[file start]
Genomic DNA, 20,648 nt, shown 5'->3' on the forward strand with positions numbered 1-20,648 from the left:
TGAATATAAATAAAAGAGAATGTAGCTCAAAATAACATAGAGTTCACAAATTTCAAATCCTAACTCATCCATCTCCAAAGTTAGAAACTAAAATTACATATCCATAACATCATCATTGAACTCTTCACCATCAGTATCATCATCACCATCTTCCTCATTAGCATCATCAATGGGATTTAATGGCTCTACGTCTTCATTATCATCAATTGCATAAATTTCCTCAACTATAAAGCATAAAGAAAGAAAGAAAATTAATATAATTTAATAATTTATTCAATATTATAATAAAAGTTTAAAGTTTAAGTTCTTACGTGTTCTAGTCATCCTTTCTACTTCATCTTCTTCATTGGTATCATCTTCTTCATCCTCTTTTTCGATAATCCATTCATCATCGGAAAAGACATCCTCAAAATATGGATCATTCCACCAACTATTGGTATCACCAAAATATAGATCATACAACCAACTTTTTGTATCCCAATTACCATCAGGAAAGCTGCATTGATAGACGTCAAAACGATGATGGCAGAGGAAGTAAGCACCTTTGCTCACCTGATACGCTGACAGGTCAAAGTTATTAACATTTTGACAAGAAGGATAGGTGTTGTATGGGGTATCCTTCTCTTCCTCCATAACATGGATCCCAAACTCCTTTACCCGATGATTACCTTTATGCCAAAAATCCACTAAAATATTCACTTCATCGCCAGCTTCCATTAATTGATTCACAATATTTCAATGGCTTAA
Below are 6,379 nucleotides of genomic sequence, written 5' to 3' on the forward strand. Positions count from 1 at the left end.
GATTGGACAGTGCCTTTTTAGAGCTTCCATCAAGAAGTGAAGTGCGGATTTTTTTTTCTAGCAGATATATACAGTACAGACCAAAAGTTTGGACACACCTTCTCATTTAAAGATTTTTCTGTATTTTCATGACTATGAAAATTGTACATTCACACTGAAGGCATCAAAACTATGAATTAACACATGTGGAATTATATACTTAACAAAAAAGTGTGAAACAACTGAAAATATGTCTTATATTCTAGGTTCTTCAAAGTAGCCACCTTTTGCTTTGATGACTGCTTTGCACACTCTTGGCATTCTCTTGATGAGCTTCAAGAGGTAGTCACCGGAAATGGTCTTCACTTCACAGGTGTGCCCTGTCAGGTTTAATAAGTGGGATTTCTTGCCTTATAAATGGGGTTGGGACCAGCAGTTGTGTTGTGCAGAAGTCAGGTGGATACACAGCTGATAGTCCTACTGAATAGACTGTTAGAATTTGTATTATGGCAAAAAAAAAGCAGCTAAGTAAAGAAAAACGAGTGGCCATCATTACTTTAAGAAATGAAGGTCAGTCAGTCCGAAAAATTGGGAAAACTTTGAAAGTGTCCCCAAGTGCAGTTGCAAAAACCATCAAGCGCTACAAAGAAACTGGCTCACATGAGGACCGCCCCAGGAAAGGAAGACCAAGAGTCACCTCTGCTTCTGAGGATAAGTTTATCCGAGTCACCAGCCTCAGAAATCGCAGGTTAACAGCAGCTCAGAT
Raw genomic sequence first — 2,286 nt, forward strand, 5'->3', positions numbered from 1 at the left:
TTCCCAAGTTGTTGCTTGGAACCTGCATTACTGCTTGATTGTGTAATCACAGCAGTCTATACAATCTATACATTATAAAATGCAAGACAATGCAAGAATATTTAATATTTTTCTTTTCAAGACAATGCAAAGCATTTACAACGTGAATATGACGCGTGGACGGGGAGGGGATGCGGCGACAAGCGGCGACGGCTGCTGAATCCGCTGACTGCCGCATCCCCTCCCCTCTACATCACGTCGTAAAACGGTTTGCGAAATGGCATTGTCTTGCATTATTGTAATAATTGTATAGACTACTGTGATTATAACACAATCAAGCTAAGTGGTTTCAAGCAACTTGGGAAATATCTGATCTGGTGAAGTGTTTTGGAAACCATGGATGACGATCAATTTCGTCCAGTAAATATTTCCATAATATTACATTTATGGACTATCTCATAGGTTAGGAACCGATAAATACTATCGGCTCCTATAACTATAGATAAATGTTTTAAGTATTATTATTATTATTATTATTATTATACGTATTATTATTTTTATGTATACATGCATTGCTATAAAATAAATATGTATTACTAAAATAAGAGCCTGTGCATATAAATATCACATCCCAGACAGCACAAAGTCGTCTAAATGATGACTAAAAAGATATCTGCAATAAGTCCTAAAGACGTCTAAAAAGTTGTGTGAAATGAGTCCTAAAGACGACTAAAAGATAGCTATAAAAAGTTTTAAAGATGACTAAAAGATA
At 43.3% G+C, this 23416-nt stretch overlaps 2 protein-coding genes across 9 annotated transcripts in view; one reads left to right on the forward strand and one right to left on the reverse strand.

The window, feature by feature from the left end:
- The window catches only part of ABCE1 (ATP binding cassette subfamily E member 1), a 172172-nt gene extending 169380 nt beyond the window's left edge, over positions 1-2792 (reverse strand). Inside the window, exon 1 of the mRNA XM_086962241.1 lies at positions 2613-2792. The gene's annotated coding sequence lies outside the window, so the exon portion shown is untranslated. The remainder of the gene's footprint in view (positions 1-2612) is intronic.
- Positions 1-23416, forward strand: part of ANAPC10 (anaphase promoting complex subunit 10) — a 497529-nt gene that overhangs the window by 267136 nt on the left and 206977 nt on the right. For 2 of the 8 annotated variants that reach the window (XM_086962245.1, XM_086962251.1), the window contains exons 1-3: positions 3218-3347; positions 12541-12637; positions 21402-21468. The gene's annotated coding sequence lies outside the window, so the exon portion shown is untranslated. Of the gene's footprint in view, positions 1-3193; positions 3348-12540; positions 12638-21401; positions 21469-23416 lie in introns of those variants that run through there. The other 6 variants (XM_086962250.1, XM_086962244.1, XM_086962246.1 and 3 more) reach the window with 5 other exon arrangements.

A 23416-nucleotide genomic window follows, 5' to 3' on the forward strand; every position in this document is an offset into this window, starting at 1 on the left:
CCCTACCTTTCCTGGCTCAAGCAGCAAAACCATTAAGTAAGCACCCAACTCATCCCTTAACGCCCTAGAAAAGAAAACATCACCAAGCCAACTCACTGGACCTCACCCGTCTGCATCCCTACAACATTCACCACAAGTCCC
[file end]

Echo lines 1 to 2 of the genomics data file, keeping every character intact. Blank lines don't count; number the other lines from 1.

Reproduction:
Genomic DNA, 20,648 nt, shown 5'->3' on the forward strand with positions numbered 1-20,648 from the left:
TGAATATAAATAAAAGAGAATGTAGCTCAAAATAACATAGAGTTCACAAATTTCAAATCCTAACTCATCCATCTCCAAAGTTAGAAACTAAAATTACATATCCATAACATCATCATTGAACTCTTCACCATCAGTATCATCATCACCATCTTCCTCATTAGCATCATCAATGGGATTTAATGGCTCTACGTCTTCATTATCATCAATTGCATAAATTTCCTCAACTATAAAGCATAAAGAAAGAAAGAAAATTAATATAATTTAATAATTTATTCAATATTATAATAAAAGTTTAAAGTTTAAGTTCTTACGTGTTCTAGTCATCCTTTCTACTTCATCTTCTTCATTGGTATCATCTTCTTCATCCTCTTTTTCGATAATCCATTCATCATCGGAAAAGACATCCTCAAAATATGGATCATTCCACCAACTATTGGTATCACCAAAATATAGATCATACAACCAACTTTTTGTATCCCAATTACCATCAGGAAAGCTGCATTGATAGACGTCAAAACGATGATGGCAGAGGAAGTAAGCACCTTTGCTCACCTGATACGCTGACAGGTCAAAGTTATTAACATTTTGACAAGAAGGATAGGTGTTGTATGGGGTATCCTTCTCTTCCTCCATAACATGGATCCCAAACTCCTTTACCCGATGATTACCTTTATGCCAAAAATCCACTAAAATATTCACTTCATCGCCAGCTTCCATTAATTGATTCACAATATTTCAATGGCTTAA